It’s hurricane season, and 2017 has been a killer. Whether you’re facing turmoil, what should you keep in your garage to make sure you’re prepared?
Survival courses, including those led by former SERE instructors (like the brilliant course at Mountain Shepherd) teach the seven survival priorities: Positive Mental Attitude, First Aid, Shelter, Fire, Signaling, Water, and Food.
Preparedness starts in the garage
Positive mental attitude is enhanced with knowledge of what’s going on around you. Be sure you have the tools needed to stay comfortable and entertained. This means not just having a TV or radio to hear the latest on your situation. Also, keep books, magazines, games, and coloring books stored in a waterproof place in your garage. Many times, local TV or internet service may go out, but a small handheld radio can keep you informed. In emergencies, many radio stations will simultaneous broadcast information from local TV news outlets (sometimes called ‘simulcasting’).
If you have kids, the positive mental attitude comes from being able to shift their focus from the scary storm. Try to portray the experience into a special stay at home camping trip. Be sure to stock up on special treats and games to keep them entertained.
First aid means more than having basic items like Band-Aids. Store medicine for pain, headaches, burns and rashes, and stomach upset. Also, keep a deep supply of medications you need on a regular basis. Ask your doctor for an extra week or two supply ahead of an emergency. And, be sure to rotate your garage stockpile before it expires. First aid is also preventative: keep heavy boots, gloves and rain gear to avoid injuries after the storm.
Shelter and Fire
Shelter means your home in this case, so batten down the hatches! Reinforce windows if possible with plywood, and clear all debris near your home. Bring in lawn furniture and trash cans, and take down dead tree limbs near the home. Bring in all lawn ornaments and moveable plants as these things can become missiles in heavy winds. Check drainage as well, and make sure gutters are cleared. Confirm that existing ways to keep water away from and out of your house are in the best possible condition.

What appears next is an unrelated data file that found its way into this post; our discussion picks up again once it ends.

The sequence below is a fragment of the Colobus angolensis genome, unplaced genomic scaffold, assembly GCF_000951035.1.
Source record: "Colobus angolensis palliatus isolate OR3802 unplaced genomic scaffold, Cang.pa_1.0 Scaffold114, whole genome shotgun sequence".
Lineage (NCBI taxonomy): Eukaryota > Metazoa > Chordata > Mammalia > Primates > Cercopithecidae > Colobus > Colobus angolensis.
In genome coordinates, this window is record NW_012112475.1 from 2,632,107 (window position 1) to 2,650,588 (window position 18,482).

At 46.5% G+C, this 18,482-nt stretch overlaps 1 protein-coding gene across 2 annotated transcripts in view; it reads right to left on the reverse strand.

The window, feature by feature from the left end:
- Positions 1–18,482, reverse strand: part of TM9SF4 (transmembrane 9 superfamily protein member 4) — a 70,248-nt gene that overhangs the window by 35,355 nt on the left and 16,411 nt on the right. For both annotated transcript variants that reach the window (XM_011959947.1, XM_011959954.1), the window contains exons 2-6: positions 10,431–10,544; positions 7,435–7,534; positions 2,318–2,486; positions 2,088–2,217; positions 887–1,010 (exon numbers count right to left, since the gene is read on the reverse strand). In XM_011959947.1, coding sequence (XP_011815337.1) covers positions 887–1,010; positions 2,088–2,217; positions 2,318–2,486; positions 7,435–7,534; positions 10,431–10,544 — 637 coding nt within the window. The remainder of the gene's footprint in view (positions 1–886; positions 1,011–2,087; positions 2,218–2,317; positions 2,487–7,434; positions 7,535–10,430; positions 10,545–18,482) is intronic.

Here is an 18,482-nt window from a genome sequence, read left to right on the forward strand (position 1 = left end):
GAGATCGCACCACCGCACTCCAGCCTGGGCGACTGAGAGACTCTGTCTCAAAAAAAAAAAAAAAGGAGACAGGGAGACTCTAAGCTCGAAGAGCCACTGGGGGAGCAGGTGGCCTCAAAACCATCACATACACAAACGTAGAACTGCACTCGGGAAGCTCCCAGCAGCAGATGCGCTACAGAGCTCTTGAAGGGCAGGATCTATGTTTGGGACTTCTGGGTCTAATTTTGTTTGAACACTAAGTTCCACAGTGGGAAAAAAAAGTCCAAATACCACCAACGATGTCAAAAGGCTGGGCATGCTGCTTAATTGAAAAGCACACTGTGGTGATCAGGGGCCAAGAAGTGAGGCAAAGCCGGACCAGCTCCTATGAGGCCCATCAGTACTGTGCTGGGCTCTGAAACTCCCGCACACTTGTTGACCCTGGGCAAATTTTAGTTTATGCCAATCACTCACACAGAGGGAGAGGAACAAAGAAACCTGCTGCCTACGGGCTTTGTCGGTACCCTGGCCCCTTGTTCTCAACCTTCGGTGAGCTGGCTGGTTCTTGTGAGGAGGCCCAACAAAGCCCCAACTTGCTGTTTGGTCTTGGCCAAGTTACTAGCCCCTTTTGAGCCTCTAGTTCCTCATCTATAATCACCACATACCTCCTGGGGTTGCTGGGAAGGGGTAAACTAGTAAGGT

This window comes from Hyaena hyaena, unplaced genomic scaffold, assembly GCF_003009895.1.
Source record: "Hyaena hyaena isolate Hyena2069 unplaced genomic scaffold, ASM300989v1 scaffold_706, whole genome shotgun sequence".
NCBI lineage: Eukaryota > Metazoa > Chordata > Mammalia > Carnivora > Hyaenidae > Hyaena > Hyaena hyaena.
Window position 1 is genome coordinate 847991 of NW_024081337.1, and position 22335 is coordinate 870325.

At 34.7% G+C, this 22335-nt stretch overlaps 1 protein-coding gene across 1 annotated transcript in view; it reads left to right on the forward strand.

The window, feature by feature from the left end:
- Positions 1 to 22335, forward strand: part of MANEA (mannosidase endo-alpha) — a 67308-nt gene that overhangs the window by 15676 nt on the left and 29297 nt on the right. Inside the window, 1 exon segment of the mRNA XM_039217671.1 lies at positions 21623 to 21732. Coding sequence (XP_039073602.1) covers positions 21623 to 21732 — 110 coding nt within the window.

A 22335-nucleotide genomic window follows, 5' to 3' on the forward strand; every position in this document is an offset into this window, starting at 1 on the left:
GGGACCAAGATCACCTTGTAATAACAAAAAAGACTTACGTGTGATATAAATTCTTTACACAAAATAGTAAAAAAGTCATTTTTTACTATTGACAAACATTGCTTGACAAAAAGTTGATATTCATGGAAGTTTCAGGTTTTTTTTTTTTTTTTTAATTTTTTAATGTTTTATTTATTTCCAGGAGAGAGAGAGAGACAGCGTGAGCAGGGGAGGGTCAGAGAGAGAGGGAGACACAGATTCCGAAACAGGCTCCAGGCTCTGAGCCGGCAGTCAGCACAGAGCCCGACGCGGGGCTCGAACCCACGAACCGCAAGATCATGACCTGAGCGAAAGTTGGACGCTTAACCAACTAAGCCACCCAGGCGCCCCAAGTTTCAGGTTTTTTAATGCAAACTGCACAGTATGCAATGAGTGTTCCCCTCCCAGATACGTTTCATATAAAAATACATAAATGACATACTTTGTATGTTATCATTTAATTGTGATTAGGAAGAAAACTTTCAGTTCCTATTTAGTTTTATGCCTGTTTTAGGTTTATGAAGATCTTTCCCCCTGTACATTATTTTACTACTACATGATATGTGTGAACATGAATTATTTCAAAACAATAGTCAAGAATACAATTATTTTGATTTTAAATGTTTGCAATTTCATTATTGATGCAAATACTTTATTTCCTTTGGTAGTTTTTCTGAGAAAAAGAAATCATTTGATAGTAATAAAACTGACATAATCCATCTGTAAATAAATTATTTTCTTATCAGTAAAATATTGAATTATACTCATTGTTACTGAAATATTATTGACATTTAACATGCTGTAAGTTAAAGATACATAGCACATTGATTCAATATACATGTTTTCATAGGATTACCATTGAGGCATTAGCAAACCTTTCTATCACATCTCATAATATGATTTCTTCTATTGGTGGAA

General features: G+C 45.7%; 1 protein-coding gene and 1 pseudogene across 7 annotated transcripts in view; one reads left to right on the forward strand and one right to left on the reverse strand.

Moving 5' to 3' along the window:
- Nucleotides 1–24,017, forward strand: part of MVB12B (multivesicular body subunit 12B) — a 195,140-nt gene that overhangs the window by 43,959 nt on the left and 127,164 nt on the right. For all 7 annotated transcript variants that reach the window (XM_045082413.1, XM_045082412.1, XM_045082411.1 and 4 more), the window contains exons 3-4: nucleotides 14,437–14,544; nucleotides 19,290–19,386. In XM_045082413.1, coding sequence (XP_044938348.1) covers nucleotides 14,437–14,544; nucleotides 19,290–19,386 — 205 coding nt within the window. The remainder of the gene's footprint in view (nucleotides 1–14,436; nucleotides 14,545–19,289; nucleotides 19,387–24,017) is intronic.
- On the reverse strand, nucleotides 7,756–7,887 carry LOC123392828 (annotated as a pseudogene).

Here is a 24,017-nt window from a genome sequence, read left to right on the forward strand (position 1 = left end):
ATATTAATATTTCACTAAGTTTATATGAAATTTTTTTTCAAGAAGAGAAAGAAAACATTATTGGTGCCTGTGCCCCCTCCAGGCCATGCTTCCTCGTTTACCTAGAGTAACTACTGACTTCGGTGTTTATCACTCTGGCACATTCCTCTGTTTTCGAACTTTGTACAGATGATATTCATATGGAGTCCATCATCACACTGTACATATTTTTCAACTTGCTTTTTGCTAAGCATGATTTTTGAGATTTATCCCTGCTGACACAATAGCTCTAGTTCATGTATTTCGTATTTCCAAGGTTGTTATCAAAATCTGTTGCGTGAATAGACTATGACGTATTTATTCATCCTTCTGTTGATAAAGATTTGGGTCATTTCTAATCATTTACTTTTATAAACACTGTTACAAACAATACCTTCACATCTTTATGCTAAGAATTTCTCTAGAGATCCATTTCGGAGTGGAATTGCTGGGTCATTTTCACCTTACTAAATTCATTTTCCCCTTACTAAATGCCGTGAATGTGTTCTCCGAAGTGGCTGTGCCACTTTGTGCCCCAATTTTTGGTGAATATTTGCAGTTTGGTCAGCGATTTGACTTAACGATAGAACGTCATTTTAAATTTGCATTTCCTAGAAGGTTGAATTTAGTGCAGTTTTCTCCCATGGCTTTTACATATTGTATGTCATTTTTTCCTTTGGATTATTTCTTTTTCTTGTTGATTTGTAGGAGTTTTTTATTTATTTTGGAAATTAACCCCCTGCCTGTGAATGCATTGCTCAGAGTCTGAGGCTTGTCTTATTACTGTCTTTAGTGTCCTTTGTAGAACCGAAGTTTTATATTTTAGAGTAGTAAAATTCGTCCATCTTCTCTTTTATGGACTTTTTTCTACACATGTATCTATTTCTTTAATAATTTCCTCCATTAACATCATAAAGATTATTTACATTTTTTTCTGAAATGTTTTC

Home improvement stores sell painter’s tarps which are huge pieces of plastic laid inside to keep floors clean. These are incredibly useful in the event of a roof leak during the storm.
Evacuation considerations and the use of fire
If you need to evacuate, follow all instructions from local first responders and law enforcement. Learn ahead of time where the closest evacuation point is, share it with your family. Make sure you know a couple routes to get there, and that you can bring your pets. After Katrina, many shelters have added a capability to allow people to bring their pets, but be sure to check!
Fire in this instance is all about being able to purify water and prepare food. Make sure you have enough charcoal or gas to use your barbecue for a week or more. A small camping stove will let you boil water for purification and food. In the event of a storm during the colder months, fire could be used for heating as well. And, if you use a stove or barbecue, be sure to keep it outside because the fumes could be dangerous!
Signaling can be used primarily as your cell phone. Make sure you have several ways to keep your phone charged. External batteries must be charged ahead of time. And, keep solar powered chargers and batteries in the garage. While you may not have a standalone gas generator, you likely have a car. So, make sure you have a full tank and USB adapters so you can use it for charging.